New trial could help Duke deliver more organs for transplant
Posted January 25
In 1965, Duke University Hospital was the first in North Carolina to offer liver transplants, and with the help of a new machine, the hospital could lead the way into another breakthrough in transplantable organs.
Now, Duke is consistently recognized among the nation's most successful programs and was recently recognized for the best results in the country.
Don Smith is one of the patients who received a liver transplant at Duke. He has to take pills every day to stay healthy, but he says the transplant was worth it.
"I have to do this every day, but it's just a small sacrifice to having a good healthy life," Smith said.
Dr. Debra Sudan is the division chief for Duke's transplant program. She hopes to improve on the program's results with a new trial through Organ-ox, a company based in England.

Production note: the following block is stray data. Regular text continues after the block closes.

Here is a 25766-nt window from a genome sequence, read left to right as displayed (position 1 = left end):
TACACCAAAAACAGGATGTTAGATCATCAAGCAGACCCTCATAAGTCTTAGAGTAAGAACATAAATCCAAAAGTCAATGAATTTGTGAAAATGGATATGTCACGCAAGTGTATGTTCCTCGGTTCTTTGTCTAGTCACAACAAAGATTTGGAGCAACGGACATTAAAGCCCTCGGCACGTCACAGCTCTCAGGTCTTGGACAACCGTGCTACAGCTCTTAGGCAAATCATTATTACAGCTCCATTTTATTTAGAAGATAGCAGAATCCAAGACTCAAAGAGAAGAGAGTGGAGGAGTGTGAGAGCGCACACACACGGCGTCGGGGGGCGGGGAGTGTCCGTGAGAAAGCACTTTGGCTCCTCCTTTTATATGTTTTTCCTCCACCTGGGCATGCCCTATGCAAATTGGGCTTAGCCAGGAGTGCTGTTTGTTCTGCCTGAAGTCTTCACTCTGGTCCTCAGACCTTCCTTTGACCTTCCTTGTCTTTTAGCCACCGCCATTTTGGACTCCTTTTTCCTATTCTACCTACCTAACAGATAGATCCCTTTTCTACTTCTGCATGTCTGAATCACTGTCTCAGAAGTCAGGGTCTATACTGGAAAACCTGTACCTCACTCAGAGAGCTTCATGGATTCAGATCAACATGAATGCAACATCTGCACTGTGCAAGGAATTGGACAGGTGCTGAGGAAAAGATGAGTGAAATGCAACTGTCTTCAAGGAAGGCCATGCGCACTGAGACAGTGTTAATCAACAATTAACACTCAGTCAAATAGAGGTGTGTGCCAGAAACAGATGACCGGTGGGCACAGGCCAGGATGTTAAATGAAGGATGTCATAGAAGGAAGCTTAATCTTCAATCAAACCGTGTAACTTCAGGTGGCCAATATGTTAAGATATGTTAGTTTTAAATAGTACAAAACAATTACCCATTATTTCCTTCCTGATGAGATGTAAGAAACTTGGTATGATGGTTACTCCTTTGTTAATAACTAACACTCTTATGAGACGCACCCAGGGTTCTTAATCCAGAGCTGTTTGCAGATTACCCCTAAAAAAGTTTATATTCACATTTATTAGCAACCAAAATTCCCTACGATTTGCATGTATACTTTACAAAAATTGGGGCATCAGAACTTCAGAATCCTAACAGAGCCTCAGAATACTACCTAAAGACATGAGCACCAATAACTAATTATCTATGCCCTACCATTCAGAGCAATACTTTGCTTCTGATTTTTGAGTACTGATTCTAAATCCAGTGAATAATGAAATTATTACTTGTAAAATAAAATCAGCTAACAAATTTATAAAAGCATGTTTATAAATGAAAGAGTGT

Organ-ox is testing a machine that could increase the number of organs that can be transplanted.
"We're anticipating that this could really decrease the amount of damage that is caused by cold storage and increase the number of livers that might be transplantable that don't otherwise do very well with cold storage," Sudan said.
Duke has been a pioneer in solid organ transplantation since starting the country's first kidney transplant program 31 years ago.
In addition to liver, heart, lung and small bowel transplants, last year, Duke became one of the few to offer hand transplants.